Member Spotlight: Julie Tolfree
Every school should have a Julie Tolfree, a veteran teacher-turned-behavior-specialist who supports both students and staff at Bridgeport-Spaulding Middle School in Saginaw, her colleagues say.
Tolfree extends a safe space to talk, help with physical needs – food or clothing, for example – and time to regroup from a difficult moment.
She operates whole-school systems to inspire and reward positive behavior, dispensing encouragement, advice and love as readily as treats, band-aids and ice packs. Colleagues describe her as “magnificent” and a creative “Wonder Woman.”
Her 22 years of classroom experience give her a sixth sense about how to solve problems with kids and when to intervene with teachers during a rough stretch. Without her, “I don’t know if I could do the job,” said MEA member Julie Licavoli, a longtime sixth-grade math teacher at the school.
“If we didn’t have that backup system where we can send a kid if they need help with a problem or a physical need, I think I would lose my mind,” agreed MEA member Stacy Rickers, who transitioned recently to teaching technology at the school after 23 years as an elementary music teacher.
A teacher trainer and problem solver, Tolfree says no two days are alike but her goal remains constant: “Whatever the issue is – good or bad – I take it upon myself to solve it. That’s my job.”
Since taking over the grant-funded position six years ago, Tolfree has led a shift in the building’s culture toward positive reinforcement. The school serves a high-poverty population. “It’s about really listening and building relationships,” she says.
When teachers are having ongoing behavior issues with a student or class, Tolfree brainstorms and implements solutions with them. Newer staff members – including her own daughter and a few former students now on the faculty – ask for advice on lesson plans and classroom management.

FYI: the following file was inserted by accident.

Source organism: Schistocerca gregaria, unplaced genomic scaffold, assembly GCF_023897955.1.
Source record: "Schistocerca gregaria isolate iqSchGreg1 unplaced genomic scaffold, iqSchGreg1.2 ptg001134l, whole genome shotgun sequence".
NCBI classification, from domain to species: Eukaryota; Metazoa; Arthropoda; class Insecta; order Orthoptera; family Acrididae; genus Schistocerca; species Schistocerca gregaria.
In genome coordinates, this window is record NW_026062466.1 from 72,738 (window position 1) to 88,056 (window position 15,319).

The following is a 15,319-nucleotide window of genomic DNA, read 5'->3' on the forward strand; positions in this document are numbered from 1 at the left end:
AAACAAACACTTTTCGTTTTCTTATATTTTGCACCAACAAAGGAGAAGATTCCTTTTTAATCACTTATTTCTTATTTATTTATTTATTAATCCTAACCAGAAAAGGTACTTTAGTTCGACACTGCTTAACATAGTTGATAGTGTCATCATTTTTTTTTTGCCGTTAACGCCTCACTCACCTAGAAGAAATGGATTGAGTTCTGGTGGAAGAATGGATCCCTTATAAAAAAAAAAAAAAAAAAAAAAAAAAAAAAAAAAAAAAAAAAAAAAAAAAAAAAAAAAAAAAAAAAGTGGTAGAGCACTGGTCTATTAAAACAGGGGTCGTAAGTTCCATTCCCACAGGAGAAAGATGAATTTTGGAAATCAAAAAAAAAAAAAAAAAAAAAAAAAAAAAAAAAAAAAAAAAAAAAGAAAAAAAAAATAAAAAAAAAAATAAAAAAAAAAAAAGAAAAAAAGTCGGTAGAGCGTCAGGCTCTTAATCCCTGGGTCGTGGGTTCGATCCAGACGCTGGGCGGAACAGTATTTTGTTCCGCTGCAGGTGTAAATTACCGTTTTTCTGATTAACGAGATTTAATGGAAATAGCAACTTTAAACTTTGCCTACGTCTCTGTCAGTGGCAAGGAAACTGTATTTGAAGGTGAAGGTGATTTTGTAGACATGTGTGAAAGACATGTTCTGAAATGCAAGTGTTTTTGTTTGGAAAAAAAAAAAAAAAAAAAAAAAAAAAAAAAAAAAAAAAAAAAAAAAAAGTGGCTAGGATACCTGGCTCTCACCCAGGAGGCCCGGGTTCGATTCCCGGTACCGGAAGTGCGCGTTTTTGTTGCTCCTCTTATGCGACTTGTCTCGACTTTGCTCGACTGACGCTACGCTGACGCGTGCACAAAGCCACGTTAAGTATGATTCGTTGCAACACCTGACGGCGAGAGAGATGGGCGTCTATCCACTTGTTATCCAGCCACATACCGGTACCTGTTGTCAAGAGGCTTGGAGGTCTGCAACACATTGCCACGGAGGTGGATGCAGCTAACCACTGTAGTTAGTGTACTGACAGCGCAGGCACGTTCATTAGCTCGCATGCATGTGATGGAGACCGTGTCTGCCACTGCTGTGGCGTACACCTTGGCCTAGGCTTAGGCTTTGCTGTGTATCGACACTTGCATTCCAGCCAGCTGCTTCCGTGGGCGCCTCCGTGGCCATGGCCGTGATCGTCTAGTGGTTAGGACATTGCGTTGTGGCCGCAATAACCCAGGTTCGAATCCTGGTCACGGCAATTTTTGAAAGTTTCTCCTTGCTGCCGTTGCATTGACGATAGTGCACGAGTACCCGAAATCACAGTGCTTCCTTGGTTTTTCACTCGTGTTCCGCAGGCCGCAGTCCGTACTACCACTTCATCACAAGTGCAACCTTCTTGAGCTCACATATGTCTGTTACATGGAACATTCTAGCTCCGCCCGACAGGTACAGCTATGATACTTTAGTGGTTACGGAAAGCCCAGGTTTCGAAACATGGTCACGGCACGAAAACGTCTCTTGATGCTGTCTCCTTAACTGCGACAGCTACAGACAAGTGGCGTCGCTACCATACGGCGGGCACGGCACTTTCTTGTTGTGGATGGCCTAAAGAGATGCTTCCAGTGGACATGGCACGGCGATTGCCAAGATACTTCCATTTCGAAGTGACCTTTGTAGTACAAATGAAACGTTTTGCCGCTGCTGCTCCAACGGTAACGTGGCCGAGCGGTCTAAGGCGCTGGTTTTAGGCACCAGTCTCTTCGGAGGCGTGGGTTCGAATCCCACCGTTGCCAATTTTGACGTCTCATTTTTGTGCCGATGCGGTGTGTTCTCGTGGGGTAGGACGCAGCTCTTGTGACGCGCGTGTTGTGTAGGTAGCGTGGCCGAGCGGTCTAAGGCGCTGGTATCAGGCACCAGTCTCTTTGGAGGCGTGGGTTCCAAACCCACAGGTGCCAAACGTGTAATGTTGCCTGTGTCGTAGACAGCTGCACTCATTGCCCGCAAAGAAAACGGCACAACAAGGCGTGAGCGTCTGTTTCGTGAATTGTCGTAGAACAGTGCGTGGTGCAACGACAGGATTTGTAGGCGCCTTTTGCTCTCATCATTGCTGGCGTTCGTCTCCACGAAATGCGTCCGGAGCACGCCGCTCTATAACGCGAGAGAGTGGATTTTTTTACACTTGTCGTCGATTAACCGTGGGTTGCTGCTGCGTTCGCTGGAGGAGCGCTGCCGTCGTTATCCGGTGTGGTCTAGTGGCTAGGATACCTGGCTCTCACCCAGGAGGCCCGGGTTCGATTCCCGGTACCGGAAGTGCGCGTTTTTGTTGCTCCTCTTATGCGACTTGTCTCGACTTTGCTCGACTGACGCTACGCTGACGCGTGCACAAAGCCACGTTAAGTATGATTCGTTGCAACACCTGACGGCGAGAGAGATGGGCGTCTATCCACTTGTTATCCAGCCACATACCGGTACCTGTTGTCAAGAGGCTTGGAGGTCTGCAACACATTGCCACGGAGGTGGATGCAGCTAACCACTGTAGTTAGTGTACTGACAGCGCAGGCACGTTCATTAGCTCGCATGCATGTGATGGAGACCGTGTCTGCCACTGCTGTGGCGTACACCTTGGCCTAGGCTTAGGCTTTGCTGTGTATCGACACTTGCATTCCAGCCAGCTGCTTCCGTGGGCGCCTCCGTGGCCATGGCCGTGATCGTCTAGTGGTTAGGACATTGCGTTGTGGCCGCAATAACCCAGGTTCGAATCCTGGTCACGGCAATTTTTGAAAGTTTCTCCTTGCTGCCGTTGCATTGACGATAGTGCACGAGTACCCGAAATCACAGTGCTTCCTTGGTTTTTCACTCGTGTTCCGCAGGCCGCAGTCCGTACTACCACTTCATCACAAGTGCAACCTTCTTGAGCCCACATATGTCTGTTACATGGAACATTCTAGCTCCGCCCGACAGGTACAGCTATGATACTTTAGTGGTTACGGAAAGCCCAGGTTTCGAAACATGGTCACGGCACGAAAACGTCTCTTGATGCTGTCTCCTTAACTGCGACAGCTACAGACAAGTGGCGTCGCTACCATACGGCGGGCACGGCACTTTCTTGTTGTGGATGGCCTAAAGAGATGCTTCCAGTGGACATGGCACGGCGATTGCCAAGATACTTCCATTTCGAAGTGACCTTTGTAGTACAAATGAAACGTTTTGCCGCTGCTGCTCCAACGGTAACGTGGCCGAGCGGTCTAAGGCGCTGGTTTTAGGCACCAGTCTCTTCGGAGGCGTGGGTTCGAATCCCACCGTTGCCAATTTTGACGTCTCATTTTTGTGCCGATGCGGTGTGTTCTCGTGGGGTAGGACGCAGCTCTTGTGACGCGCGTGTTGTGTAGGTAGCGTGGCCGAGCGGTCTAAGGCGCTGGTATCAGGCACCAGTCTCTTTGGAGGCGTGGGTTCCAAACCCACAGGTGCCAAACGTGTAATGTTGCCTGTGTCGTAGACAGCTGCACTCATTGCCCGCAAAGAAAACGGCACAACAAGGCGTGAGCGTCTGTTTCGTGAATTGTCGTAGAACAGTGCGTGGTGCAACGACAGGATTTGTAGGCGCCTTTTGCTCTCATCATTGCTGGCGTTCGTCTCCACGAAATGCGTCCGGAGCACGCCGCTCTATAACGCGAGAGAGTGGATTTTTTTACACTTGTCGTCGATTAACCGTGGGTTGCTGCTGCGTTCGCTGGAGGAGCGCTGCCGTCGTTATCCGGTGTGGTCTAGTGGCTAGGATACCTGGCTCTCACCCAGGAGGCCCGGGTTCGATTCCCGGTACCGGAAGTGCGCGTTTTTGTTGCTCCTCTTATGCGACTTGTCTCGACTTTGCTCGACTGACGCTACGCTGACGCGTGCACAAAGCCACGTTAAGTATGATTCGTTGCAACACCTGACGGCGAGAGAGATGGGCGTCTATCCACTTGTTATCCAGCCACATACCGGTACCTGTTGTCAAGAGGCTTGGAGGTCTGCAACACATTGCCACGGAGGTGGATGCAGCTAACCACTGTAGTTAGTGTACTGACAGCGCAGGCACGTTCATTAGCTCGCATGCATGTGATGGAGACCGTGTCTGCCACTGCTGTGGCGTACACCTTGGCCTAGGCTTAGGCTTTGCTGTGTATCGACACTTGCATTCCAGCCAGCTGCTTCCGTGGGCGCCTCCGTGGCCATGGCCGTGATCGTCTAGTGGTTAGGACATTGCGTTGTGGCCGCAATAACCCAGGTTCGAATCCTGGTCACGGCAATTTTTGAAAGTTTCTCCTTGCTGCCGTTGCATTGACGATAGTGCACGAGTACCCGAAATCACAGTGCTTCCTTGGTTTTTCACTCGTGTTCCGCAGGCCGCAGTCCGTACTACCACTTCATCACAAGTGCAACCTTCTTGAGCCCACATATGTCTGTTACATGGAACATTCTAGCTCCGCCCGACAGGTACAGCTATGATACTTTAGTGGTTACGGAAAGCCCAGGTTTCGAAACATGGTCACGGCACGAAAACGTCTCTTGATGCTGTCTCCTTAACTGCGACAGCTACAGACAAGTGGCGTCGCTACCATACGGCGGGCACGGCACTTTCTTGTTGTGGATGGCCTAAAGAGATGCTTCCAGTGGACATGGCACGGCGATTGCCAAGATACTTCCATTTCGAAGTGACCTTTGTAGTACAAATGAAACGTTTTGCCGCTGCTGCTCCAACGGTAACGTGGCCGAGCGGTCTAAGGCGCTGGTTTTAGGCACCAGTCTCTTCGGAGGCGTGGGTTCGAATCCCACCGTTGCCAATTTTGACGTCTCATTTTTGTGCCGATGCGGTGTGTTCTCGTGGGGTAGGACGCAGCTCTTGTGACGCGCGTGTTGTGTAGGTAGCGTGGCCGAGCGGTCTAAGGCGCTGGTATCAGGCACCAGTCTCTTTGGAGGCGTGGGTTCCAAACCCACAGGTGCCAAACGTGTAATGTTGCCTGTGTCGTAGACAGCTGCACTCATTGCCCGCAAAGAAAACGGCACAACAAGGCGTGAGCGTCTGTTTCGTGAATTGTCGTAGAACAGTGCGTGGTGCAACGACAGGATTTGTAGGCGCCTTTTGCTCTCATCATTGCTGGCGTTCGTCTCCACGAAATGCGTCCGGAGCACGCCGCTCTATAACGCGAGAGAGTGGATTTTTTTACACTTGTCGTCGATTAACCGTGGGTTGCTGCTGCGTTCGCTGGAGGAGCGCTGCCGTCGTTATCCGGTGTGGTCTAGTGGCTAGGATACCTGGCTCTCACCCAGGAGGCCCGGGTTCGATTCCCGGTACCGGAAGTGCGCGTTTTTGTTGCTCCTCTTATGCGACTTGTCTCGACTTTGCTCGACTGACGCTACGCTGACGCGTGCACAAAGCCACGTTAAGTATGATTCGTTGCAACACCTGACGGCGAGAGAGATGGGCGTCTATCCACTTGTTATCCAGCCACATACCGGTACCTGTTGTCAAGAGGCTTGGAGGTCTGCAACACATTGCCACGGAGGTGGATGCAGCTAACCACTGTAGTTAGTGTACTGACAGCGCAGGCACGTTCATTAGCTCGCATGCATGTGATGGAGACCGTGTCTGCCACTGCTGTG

She consciously works to keep a 4:1 balance in the positive-to-negative ratio of interactions with students. She knows praise is uplifting and criticism can be destructive. She conducts restorative circles between kids in conflict and works on emotional regulation with students who have anger outbursts.
She runs a simple reward system. Teachers give students a raffle ticket and verbal recognition of the behavior or action they want to recognize: hard work, kindness, improvement. Tolfree raises money for prizes by running sports concessions, and she accepts donations from teachers and the community.
The school’s staff stays connected all day on a group text, using the GroupMe app, so if a student is sad, sleepy, or disruptive to the point of being unable to learn, a teacher can ask for help. Tolfree has a few teacher aides who assist her, plus a school counselor who intervenes in difficult cases.
Last year, amid attendance problems during COVID, she and Principal Steven Baker hit the road, armed with a Google spreadsheet, and visited hundreds of homes, delivering whatever help was needed – technology, instruction, food. She saw the harsh realities of some students’ home lives.
“Every teacher needs to experience something like that, because it helps to remember there’s a reason behind the behavior.”
Tolfree recently took over a huge empty shop classroom for her program with several smaller rooms that she turned into relaxation areas and a food pantry. She converted an upstairs area for donations and distribution of items such as clothes, underwear, socks, coats and hygiene items.
The job is exhausting but effective – referrals have gone down among older students, and a recent uptick came from children new to the building. “You’ve got to have the people to do this, and a place to do it and support from the higher-ups who realize it’s important. But I can’t imagine a school without a safe place for kids to go when they really need it.”